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Support for a prolonged winter break for Manitoba students is gaining traction as health officials and educators consider ways to stem the spread of COVID-19 after the holiday season.

The provincial government is considering extending the traditional break — scheduled for Dec. 19 to Jan. 3 — for as long as two weeks for the health and safety of kindergarten to Grade 12 students and staff. Premier Brian Pallister hinted Tuesday the idea of a longer vacation has been discussed, but he stopped short of calling it a done deal.

The premier didn’t indicate how much additional time students may be away from school, although he acknowledged that parents would have to be given advanced warning.

Dr. Brent Roussin, Manitoba's chief public health officer, said closing schools for a longer period of time in the new year could be a way to further decrease community transmission.

"We know that over the holiday break we're going to have strong messaging that there can't be a lot of gathering. We know it's going to be challenging for people and probably there will be gatherings that occur," he said. "So, giving an extended time after that break may be able to give us an incubation period after a large amount of gathering and maybe offset some of that."

Brian O'Leary, superintendent of Seven Oaks School Division, said if a protracted break is viewed by health experts as a way to reduce the spread, it's a positive step.

"I'm generally a proponent of kids being at school as much as possible. But if it's something that enables us to have closer to a full year of school, it's something worth considering," he said. "I think schools have fared quite well to this point, in spite of rather improbable odds. We haven't seen significant transmission in schools. Our attendance is still quite healthy, all things considered."

The parent of a student in the Louis Riel School Division said Tuesday an extended break is appropriate given the high stress level students and staff have faced in recent months.

"Both the kids and teachers need a bit of a breather," said Sherri Romas, whose seven-year-old daughter, Rowynn, is in Grade 2 at Island Lakes Community School. "The school has done an amazing job, but my daughter is still coming into contact with people all day long. There's also the fact teachers just need a longer break. They are going through something so stressful. I know one of the teachers has been tested and is off, and the other teachers are having to fill in the gaps, plus do their own classes."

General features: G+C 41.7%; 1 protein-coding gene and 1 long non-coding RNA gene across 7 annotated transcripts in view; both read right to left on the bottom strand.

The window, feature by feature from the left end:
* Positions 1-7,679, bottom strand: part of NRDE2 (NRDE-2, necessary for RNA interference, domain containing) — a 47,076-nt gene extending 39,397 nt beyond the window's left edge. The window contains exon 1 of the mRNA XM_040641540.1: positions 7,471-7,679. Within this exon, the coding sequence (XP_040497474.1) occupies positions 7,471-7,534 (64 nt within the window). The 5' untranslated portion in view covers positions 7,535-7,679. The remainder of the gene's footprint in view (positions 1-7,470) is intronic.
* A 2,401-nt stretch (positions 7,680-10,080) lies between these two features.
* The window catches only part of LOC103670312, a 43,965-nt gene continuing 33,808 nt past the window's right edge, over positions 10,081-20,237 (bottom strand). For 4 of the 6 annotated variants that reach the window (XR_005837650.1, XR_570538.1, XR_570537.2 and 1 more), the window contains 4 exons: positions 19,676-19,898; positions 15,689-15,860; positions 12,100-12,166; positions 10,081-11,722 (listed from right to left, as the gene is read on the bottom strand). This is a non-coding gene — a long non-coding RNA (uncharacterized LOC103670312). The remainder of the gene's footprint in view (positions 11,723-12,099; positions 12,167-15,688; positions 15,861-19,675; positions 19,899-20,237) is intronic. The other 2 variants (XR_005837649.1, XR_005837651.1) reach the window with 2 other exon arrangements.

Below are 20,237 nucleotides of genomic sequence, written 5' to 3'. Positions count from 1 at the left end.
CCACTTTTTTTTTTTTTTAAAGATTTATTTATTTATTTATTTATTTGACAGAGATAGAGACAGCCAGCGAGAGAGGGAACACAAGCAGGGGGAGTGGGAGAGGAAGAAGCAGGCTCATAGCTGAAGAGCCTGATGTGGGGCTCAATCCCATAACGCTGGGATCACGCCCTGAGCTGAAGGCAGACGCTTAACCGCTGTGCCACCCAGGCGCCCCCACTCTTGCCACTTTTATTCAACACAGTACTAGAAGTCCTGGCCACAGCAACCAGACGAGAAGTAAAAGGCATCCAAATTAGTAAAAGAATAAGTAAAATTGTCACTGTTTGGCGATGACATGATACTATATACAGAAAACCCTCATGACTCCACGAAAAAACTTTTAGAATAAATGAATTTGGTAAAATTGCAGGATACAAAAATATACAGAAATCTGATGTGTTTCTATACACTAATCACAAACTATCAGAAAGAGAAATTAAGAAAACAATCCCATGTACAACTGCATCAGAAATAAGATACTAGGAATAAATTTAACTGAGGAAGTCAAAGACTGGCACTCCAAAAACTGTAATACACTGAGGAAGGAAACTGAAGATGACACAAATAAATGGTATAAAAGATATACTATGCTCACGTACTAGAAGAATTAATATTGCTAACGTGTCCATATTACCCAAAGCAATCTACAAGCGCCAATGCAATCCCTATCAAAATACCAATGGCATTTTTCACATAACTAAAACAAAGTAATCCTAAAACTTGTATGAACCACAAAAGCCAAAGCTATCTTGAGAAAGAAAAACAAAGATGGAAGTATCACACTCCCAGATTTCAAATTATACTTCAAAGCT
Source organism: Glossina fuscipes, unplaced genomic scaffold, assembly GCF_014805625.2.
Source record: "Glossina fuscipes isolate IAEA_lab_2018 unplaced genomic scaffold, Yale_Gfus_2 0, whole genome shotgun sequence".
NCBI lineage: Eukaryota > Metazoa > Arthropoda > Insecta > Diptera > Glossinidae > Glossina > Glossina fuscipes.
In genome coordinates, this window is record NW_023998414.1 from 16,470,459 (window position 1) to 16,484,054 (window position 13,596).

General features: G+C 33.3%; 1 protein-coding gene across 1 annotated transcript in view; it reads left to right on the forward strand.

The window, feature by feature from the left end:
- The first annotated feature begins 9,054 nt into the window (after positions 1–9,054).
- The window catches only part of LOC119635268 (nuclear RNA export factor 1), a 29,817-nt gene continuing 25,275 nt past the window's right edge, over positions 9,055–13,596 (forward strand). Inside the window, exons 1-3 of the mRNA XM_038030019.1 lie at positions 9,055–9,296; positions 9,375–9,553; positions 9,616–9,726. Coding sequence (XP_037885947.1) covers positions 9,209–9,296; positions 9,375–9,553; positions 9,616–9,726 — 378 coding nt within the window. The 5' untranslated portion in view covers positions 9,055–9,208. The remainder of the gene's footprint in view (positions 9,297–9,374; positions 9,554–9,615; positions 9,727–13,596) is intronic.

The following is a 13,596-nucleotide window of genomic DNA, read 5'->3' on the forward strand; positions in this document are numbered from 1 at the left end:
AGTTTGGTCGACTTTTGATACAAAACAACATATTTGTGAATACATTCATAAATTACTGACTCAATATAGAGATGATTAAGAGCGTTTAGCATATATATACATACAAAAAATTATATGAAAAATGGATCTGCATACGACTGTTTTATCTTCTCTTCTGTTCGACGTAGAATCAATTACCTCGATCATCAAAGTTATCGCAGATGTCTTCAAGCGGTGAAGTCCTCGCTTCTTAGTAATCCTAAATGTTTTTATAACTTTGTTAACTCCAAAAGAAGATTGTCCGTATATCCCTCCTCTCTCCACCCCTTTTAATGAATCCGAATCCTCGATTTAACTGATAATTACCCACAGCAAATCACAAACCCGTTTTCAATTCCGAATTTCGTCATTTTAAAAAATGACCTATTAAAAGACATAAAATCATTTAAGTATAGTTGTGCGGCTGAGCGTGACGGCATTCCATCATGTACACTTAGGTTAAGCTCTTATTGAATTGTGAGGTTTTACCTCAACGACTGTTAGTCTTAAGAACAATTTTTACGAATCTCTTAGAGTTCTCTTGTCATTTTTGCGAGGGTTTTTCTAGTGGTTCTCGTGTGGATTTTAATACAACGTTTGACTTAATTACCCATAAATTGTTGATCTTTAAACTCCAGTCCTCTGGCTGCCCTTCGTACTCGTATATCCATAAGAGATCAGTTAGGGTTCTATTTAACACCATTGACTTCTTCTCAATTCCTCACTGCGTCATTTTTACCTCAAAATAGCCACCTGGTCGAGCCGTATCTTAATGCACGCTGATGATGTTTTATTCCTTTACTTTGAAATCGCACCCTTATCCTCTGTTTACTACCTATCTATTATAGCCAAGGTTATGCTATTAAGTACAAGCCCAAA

Alan Campbell, president of the Manitoba School Boards Association, said his group hasn't discussed extending the holiday break with the province, but notes the rationale for a longer break is two-fold.

"The idea of limiting the movement of people... by having an extended break and having less movement for an extended period of time, I think it's reasonable to think that would have an impact on the asymptomatic transmission of the virus," said Campbell. "On the other side of that conversation is the awareness school boards have that staff in education in this province — right from the front lines in schools to the senior administration in school divisions — are absolutely maxed-out during this pandemic.

"You take those considerations and weigh them against the consensus today that the best place for students is in schools. When you consider all those realities, it's certainly something we can talk about."

Campbell said with many teachers either off sick or isolating, staffing is a major issue.

The province was short of substitute teachers before the health crisis began in the spring, so "you can imagine with all the variables around isolation and awareness, and the strong urging that if you're sick you should stay home, that shortage has been exacerbated by the pandemic," he said.

Education students who need practical experience, and retired teachers, have been recruited to help fill holes, while limited teacher permits are being granted so that even individuals without a post-secondary degree in education may assist in cases where there just aren't enough teachers.

"For school boards, it's not about a shortage of funding, it's about a shortage of people," Campbell said. "There are hundreds of postings (on the association portal) to help our member boards with recruitment. There is money to pay for people... the concern is there aren't enough applicants."

jason.bell@freepress.mb.ca

Twitter: @WFPJasonBell

Jason Bell

Jason Bell
Assistant sports editor

Jason Bell wanted to be a lawyer when he was a kid. The movie The Paper Chase got him hooked on the idea of law school and, possibly, falling in love with someone exactly like Lindsay Wagner (before she went all bionic).

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